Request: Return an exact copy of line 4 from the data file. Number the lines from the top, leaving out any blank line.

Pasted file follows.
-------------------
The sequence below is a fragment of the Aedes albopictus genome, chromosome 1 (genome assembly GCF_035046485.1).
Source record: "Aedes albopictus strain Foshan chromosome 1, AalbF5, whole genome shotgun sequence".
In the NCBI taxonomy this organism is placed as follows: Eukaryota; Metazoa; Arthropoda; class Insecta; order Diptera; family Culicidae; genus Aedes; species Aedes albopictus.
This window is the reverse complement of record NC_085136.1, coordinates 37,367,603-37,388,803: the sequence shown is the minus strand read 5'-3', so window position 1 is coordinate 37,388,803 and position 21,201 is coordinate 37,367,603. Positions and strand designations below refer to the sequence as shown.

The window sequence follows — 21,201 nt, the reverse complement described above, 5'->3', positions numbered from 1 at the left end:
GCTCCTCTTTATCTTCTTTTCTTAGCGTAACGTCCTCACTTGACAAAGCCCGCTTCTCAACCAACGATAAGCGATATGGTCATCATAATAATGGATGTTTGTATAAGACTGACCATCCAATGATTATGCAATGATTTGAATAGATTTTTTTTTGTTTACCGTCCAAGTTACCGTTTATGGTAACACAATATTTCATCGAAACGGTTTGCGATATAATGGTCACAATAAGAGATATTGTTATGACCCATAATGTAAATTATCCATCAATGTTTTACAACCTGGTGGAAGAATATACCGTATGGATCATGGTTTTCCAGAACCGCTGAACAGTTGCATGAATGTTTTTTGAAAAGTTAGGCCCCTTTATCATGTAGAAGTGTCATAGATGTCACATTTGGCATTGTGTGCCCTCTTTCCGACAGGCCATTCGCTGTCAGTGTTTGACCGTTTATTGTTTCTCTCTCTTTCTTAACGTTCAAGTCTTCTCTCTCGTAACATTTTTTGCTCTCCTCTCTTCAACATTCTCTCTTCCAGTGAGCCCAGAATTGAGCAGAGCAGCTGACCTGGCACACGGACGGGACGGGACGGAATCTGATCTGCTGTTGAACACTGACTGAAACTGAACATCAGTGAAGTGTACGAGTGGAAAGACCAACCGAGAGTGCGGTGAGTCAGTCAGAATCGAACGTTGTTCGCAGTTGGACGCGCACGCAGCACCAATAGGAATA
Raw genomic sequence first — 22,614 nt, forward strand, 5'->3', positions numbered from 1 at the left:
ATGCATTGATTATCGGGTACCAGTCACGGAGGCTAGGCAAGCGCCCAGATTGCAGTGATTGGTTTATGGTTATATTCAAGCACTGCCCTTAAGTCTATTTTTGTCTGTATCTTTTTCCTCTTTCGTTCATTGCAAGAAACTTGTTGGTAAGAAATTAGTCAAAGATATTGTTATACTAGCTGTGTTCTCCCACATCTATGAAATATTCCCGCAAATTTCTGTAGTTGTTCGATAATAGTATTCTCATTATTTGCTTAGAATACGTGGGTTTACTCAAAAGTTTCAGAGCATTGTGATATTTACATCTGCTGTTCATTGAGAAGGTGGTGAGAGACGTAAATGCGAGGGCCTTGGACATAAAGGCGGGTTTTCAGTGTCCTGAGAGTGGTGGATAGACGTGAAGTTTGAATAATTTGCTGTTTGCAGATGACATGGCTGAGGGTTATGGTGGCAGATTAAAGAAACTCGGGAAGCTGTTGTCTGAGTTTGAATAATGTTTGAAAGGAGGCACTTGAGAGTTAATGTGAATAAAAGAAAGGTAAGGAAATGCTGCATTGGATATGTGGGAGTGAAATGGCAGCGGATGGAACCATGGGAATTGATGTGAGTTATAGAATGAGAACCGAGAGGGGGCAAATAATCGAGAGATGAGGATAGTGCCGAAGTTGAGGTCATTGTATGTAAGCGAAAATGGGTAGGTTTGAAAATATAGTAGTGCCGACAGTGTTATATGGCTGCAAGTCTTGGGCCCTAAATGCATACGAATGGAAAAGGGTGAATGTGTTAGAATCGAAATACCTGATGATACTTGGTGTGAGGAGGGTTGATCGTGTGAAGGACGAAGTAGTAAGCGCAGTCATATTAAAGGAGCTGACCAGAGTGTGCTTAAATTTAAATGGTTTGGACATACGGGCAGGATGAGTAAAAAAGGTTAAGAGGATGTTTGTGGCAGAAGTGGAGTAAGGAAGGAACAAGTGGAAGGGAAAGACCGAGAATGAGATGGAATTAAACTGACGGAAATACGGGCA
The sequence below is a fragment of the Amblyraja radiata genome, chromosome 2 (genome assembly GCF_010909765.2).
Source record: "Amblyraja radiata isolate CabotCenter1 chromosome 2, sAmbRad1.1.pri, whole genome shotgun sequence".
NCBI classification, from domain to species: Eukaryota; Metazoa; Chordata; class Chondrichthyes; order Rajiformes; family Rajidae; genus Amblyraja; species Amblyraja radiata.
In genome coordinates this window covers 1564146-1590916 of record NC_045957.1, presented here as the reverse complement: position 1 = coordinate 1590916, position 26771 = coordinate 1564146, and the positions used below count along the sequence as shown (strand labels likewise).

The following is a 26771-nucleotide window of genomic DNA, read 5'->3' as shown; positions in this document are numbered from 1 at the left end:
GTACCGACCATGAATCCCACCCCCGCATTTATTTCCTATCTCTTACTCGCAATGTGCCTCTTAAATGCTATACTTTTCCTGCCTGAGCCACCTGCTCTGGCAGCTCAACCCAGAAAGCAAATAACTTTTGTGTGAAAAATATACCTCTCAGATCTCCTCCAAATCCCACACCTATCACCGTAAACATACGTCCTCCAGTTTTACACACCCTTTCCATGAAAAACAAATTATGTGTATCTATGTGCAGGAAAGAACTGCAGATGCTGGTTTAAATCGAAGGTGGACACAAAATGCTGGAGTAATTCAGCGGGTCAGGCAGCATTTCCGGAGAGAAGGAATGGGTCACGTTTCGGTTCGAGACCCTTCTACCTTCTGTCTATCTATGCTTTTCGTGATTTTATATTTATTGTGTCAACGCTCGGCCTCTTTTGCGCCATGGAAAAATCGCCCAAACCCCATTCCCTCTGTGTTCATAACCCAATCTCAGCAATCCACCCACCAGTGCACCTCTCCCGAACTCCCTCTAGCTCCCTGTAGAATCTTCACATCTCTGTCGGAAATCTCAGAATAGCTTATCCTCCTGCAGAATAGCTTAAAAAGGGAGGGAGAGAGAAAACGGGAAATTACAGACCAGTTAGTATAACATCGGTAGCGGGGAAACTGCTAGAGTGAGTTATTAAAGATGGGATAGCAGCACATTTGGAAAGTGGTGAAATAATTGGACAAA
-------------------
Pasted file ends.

This window is the reverse complement of record NC_085136.1, coordinates 37,367,603-37,388,803: the sequence shown is the minus strand read 5'-3', so window position 1 is coordinate 37,388,803 and position 21,201 is coordinate 37,367,603. Positions and strand designations below refer to the sequence as shown.